One fascinating telomere research study, involving a group of breast cancer patients, tracked these women as they engaged in a thorough mindfulness meditation regimen, and when all was said and done it was these women whose telomeres had preserved themselves almost perfectly with DNA regeneration, compared to the two control groups of women who did not participate in the meditation. The cancer patients who did not take part in the meditation had telomeres which had deteriorated noticeably. Telomeres shorten considerably as we age, but abnormally shortened telomeres are found in people with severe or chronic illnesses such as diabetes, heart disease, cancer, etc.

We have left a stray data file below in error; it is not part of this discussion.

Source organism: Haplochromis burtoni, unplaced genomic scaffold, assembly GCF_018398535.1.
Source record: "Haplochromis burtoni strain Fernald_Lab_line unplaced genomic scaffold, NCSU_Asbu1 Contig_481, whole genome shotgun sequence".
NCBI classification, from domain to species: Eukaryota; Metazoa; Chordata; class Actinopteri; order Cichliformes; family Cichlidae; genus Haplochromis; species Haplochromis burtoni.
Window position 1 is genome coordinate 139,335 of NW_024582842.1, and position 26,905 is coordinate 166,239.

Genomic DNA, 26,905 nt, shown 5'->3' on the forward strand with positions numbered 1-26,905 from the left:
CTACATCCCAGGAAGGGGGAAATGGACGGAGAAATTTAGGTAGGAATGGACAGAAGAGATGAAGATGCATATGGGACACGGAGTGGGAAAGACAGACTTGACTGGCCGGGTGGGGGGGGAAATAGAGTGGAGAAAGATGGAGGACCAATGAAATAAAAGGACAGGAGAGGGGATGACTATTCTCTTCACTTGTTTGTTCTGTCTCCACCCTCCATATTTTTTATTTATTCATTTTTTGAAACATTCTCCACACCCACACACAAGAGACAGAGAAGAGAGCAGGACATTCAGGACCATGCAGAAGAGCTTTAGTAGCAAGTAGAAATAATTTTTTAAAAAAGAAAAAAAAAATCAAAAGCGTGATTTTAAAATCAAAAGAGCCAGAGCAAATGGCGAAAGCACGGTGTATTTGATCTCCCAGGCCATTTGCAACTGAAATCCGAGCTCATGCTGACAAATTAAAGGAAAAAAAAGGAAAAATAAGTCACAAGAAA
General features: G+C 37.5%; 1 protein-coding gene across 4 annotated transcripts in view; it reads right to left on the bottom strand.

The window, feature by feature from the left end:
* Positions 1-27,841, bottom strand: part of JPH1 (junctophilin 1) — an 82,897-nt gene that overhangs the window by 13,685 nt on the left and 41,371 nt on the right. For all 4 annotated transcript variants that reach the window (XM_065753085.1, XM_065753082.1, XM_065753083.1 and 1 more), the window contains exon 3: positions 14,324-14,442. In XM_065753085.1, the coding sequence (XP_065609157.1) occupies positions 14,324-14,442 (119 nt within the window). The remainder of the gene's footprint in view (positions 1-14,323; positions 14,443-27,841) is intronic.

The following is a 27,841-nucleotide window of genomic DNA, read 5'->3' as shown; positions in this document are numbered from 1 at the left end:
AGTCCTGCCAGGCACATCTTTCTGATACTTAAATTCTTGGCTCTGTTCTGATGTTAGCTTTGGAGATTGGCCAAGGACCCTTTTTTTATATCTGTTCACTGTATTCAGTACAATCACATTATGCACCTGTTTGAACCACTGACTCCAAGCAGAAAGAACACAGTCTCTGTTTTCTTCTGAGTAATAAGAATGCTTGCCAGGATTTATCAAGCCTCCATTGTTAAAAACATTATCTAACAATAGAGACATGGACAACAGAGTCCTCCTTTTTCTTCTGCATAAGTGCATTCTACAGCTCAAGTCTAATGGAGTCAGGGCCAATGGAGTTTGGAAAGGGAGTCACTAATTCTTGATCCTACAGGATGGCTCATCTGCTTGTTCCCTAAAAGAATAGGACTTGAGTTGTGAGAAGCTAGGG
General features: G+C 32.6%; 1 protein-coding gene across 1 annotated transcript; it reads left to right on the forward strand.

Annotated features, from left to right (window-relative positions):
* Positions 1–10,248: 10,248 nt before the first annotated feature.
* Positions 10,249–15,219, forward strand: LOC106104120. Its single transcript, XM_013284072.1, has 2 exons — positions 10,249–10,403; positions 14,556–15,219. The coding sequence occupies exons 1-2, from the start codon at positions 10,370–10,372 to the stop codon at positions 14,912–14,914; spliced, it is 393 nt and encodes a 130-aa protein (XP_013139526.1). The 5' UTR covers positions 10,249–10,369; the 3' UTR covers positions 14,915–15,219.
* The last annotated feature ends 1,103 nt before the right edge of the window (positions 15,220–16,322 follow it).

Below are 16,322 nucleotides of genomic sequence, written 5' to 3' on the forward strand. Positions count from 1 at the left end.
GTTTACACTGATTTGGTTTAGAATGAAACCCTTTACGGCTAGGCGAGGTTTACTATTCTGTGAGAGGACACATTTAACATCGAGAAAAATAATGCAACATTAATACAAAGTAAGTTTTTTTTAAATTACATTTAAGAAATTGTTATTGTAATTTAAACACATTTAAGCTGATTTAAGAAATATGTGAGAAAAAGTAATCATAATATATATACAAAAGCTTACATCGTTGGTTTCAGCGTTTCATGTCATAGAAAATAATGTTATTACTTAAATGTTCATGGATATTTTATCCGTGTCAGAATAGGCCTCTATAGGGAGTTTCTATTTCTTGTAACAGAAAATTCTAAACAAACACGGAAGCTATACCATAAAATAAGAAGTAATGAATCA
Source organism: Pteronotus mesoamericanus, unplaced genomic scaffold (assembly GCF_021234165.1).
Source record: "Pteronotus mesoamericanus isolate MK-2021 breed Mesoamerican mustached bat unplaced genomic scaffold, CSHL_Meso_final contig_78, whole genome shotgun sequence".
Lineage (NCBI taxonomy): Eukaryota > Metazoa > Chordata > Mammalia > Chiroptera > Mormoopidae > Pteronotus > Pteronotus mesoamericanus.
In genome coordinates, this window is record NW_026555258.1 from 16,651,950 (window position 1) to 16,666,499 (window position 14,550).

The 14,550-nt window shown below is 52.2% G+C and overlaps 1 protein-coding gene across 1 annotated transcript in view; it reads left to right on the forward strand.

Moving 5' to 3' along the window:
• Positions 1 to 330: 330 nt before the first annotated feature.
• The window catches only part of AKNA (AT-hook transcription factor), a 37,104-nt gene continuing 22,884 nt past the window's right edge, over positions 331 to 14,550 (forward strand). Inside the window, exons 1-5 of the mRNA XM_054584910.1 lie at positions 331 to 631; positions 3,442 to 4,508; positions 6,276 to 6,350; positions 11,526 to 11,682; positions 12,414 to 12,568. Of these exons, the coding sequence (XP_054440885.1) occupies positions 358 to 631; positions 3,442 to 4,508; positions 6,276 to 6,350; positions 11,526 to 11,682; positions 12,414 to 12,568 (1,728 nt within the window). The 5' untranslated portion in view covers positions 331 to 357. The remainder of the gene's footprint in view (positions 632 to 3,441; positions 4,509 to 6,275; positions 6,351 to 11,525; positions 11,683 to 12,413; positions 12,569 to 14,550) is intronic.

The results were published by the American Cancer Society, including the following excerpt: “To our knowledge, the current study is the first report to demonstrate a potential effect of these psychosocial interventions on TL among distressed breast cancer survivors. There was little discernment between MBCR and SET. Both maintained TL over the 3-month intervention period, whereas women in the control condition demonstrated a trend toward decreases in relative TL. Similarly, in our previous report of the larger parent trial, both the MBCR and SET groups maintained the steepness of salivary cortisol slopes compared with those in the control group, whose slopes became flatter, largely due to elevations in evening cortisol levels. [4] Together, these changes suggest an effect of the interventions on potentially important biomarkers of psychosocial stress. Given the increasingly well-documented association between TL and cancer initiation [46] and survival, [47] this finding adds to the literature supporting the potential for stress-reducing interventions to impact important disease-regulating processes and ultimately disease outcome.” You can read the full study at And for a list of 7 great tips on how to keep your telomeres from getting shorter and aging you faster be sure to visit (Image courtesy of The Prisma).